The five Dutch Banks, which control over 90 percent of the Netherlands’ retail banking market are exploring implementing Blockchain technology in their operations. ABN AMRO and Rabobank joined SWIFT global payments innovation project. ING has completed the testing of Blockchain-powered trade settlement platform in partnership with Calypso and the R3 consortium. And NIBC has set up an Innovation Lab to stimulate the adoption of technological advancements within the bank as well as to enter strategic partnerships with innovative Blockchain companies.
Willem Vermeend, the first official “FinTech Ambassador of the Netherlands,” said:
“Blockchain will become a critical part of the financial sector, but what’s needed is collaboration. There is a lot of creativity in the Netherlands. The problem is that I have spoken to 20 parties who do not know what each other is doing.”
The Dutch government is exploring how to use Blockchain technology to improve service delivery to citizens as the catalyzer for democracy, transparency, and participation. So far, more than 30 pilots were concluded utilizing Blockchain technology in a variety of areas like income tax, identity, logistics, autonomous vehicles, debt counseling, etc.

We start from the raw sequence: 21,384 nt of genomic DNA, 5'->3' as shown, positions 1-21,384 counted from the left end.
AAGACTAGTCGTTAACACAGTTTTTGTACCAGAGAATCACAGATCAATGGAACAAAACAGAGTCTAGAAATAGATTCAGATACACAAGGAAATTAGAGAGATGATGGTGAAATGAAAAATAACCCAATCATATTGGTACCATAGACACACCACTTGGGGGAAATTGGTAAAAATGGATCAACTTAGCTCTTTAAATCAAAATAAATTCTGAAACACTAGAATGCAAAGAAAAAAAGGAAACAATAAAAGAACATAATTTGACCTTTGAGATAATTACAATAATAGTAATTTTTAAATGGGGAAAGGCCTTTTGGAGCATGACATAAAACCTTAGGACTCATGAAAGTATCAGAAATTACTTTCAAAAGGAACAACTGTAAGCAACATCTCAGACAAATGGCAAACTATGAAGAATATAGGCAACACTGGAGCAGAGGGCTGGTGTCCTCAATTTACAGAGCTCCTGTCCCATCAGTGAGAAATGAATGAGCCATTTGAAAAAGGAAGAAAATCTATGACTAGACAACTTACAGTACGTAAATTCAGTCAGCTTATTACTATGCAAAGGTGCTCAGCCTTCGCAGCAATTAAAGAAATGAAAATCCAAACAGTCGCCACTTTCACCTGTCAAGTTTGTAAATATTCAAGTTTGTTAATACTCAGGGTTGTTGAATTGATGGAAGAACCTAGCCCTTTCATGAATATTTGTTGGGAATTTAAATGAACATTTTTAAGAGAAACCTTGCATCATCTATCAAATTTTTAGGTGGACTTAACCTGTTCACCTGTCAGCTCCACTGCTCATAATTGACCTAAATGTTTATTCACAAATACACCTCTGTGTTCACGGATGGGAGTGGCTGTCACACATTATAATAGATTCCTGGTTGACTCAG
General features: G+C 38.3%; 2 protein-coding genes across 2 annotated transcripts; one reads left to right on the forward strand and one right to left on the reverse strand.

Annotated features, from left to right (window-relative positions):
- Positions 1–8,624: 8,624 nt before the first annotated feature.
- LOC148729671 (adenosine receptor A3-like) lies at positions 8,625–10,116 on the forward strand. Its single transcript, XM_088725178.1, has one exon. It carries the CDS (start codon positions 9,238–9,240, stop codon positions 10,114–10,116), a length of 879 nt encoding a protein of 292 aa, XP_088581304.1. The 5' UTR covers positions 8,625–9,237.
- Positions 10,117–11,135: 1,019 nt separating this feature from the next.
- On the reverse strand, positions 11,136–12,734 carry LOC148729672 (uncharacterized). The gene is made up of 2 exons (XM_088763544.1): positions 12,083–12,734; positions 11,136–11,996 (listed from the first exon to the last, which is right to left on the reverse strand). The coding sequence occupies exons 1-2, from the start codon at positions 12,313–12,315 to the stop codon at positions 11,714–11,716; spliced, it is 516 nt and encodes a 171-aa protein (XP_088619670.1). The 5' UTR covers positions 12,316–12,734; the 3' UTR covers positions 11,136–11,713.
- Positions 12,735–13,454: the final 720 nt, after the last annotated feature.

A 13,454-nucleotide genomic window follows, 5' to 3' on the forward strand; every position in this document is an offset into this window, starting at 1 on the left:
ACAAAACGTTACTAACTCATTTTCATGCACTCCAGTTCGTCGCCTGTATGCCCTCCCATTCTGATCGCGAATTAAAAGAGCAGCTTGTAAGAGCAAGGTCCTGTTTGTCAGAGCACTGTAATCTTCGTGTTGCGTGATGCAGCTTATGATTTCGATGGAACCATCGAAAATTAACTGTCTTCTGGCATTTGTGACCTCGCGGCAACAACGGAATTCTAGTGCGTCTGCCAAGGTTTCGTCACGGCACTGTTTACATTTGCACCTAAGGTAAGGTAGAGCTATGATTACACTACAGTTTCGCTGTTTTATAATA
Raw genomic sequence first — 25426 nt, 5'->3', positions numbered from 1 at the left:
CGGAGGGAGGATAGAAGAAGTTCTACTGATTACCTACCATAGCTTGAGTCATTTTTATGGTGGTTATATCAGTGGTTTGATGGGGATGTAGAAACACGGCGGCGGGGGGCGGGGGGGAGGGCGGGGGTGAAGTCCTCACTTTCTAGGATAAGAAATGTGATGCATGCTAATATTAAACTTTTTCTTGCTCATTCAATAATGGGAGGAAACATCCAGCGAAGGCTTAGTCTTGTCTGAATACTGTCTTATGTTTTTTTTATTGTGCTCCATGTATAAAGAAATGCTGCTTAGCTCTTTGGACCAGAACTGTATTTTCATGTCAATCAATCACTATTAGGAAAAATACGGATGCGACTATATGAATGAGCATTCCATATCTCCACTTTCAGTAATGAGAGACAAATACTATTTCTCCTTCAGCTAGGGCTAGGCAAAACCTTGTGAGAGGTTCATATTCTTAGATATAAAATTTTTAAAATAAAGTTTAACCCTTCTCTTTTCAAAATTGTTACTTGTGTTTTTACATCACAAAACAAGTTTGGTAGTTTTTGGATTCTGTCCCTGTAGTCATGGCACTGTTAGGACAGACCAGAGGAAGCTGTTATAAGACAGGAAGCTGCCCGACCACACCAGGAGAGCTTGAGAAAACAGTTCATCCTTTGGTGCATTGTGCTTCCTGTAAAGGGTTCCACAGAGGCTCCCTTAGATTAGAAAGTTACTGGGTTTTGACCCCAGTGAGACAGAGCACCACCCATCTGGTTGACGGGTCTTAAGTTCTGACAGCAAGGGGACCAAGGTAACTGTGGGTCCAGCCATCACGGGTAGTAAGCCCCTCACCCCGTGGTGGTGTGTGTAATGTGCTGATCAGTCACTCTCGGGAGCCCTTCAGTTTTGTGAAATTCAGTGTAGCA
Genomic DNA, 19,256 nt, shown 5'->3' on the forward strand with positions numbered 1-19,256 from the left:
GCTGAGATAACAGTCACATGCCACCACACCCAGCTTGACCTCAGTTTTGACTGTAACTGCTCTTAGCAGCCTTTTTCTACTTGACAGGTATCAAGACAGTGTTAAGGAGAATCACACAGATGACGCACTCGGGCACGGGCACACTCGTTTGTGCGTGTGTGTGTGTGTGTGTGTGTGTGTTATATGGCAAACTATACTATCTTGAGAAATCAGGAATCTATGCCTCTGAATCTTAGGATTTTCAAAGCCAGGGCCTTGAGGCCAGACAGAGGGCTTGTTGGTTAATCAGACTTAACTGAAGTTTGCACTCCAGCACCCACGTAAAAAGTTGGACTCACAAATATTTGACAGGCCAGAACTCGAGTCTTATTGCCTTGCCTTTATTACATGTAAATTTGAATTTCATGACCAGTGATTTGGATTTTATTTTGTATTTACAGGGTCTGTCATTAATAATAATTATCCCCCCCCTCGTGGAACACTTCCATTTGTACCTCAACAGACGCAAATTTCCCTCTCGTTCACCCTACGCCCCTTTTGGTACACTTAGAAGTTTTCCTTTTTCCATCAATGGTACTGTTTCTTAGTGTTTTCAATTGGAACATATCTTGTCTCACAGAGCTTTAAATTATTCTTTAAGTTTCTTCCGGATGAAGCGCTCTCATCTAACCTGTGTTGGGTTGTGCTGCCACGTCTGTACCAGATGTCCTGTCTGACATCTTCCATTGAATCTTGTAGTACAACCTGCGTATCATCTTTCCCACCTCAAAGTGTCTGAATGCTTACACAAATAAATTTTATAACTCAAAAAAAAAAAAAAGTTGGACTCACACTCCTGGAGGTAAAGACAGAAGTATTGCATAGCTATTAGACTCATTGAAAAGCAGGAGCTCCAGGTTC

With 3,200 startup tech companies hitting a scale-up phase in the Netherlands, Initial Coin Offering (ICO) offers a new way of fundraising enabled by digital currencies and Blockchain technology. Currently, the Dutch Authority for the Financial Markets (AFM) does not regulate ICOs.
“When it comes to innovation and developing markets, the Netherlands always held a forward-thinking stance. ICO initiatives are not an exception. The Dutch landscape comprises of bottom-up initiatives such as meet-ups and conferences, Ethereum DEV NL, Skycoin Netherlands, and Bitcoin Wednesday, a thriving startup ecosystem with (pre-) ICO fundraising entities. Not surprisingly, the advisors of some of the most successful ICOs of the caliber of Bancor, Kik, and Monetha live in the Netherlands,” explained Emanuele Francioni, founder of Web3 Ventures.
Merel van Vroonhoven, chairman of the AFM, warned:
“Although the AFM sees the possibilities of Blockchain technology for financial services, it points to the high risks of ICOs in the current hype. The high risk of scams and loss of intake combined with the hype around ICOs at the moment is a dangerous cocktail.”